|The second part of the Piper interview aired on this week's AOW|
Photo Credit: WWE.com
Show: Art Of Wrestling
Run Time: 1:05:03
Guest: Roddy Piper, part two (11:00)
Summary: It’s time for part two of Colt Cabana’s interview with the Hot Rod. This episode is from the same recording session, so it’s literally a second half as opposed to a followup (as was the case with Cabana’s last two-parter). They discuss Piper’s reputation as a rebel, the importance of his feud with Cyndi Lauper and how both led to real world conflict. Piper shared his affection for Adrian Adonis and explained how his family came to settle in Portland before talking about Piper’s attempts to find work in Hollywood. The last big chunk of the interview focuses on Piper’s WrestleMania VI match with Bad News Brown before he gets a chance to plug some current and upcoming projects.
Quote of the week: “People ask, ‘How much did wrestling prepare you for the movies?’ They couldn’t be more opposite. Wresting is explosion, movies are implosion. And you get on that 40-foot screen and go ‘Waah!’ and it’s like, ‘Woah!’ And so, I almost had to take a crash course in small — all I’d been taught was big.”
Why you should listen: If you heard part one, you more or less owe it to yourself to finish the experience. Anything nice I wrote about Piper last week is true again here, and some of his stories remain fascinating entries into the world slightly behind the scenes of so many iconic wrestling moments. When Piper gets into telling a classic story about 1980s WWF, it’s hard to imagine anyone being more interesting or amusing.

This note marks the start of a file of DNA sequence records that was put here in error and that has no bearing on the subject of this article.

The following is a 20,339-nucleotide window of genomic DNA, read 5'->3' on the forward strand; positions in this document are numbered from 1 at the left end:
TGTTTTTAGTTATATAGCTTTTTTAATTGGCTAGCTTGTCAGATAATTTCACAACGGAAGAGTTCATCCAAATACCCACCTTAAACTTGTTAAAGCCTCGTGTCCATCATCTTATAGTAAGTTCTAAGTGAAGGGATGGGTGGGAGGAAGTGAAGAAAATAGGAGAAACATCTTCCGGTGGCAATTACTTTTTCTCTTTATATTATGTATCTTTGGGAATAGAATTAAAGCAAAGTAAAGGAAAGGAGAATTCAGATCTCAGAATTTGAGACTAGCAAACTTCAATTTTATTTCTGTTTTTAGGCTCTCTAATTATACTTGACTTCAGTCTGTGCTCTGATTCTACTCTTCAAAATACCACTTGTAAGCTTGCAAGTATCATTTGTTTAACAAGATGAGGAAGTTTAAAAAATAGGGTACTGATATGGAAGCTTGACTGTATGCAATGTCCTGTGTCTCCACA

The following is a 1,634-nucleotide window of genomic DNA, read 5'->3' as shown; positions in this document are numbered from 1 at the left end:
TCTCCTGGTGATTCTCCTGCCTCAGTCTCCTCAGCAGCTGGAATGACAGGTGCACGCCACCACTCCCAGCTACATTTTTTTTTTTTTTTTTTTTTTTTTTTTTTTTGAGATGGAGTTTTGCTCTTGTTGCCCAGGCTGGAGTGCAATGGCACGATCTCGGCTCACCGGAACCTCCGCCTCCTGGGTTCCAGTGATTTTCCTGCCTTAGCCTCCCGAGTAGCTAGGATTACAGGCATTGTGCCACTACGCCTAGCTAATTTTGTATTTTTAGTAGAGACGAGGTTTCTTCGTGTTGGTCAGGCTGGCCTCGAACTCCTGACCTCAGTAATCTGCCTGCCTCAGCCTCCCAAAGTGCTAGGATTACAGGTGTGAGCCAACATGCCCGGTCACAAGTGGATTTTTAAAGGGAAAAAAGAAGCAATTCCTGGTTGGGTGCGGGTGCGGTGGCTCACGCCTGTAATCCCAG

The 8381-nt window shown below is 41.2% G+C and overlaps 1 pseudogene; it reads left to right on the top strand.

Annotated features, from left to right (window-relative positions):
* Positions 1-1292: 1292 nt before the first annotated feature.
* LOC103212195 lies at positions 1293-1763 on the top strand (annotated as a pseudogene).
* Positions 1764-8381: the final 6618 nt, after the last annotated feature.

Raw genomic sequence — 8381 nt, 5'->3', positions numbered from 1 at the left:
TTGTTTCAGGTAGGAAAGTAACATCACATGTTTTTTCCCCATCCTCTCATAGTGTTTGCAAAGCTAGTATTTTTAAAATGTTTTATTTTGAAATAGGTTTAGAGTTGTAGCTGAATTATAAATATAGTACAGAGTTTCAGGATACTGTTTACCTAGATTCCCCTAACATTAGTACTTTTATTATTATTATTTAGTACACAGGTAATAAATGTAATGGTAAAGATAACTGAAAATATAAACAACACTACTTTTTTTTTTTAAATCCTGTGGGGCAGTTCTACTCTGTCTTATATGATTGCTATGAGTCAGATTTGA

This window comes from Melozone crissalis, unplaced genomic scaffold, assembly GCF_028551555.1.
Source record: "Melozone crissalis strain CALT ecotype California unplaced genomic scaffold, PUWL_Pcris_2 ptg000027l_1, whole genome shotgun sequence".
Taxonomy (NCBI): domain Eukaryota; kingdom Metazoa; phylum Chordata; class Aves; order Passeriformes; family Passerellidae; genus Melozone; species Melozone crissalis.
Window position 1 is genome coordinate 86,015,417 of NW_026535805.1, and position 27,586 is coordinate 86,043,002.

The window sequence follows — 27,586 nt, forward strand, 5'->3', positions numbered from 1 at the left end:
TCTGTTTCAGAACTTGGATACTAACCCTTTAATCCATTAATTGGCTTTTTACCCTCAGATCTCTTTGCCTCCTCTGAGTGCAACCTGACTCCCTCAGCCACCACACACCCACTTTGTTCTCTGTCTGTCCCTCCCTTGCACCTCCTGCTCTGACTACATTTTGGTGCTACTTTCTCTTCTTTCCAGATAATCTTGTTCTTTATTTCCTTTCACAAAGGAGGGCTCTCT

Why you should skip it: After hearing the extent of the WrestleMania VI blackface situation discussion, I think I’d have rather Cabana asked about the WrestleMania XII backlot brawl with Goldust. In short, I didn’t find Piper’s explanations satisfying and Cabana’s causal acceptance of Piper’s characterization of Bad News Brown doesn’t speak well of what I’d assumed was some sort of lock room code of honor. Beyond that, the rock ‘n’ wrestling stuff is practically part of American history by now and Piper doesn’t add much in terms of original insight.
Final thoughts: Did this interview need to be two parts? Probably. I might be able to cull both down to one more condensed episode, but maybe other folks will be quite interested in hearing stories from They Live and otherwise fleshing out Piper’s IMDb bona fides. Again, I don’t know anything about Piper’s podcast, so take my input with that in mind. The Bad News Brown stuff is unsettling at best, but should we expect anything less from someone as intentionally controversial as Piper? Sometimes you have to listen to stuff like this just to hear it in full context and decide for yourself.